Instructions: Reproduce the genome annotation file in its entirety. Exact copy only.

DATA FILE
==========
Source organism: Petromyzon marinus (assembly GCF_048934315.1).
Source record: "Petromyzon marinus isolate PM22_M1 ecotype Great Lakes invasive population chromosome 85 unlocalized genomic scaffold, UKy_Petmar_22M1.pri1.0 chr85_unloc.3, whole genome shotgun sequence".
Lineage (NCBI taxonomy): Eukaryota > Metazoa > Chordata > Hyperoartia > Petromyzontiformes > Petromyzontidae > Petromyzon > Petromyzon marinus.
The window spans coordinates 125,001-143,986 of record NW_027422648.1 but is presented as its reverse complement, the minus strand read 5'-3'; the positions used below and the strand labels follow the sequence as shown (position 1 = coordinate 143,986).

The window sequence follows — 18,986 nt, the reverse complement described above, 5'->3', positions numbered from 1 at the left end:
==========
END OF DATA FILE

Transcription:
Source organism: Petromyzon marinus (assembly GCF_048934315.1).
Source record: "Petromyzon marinus isolate PM22_M1 ecotype Great Lakes invasive population chromosome 85 unlocalized genomic scaffold, UKy_Petmar_22M1.pri1.0 chr85_unloc.3, whole genome shotgun sequence".
Lineage (NCBI taxonomy): Eukaryota > Metazoa > Chordata > Hyperoartia > Petromyzontiformes > Petromyzontidae > Petromyzon > Petromyzon marinus.
The window spans coordinates 125,001-143,986 of record NW_027422648.1 but is presented as its reverse complement, the minus strand read 5'-3'; the positions used below and the strand labels follow the sequence as shown (position 1 = coordinate 143,986).

The window sequence follows — 18,986 nt, the reverse complement described above, 5'->3', positions numbered from 1 at the left end: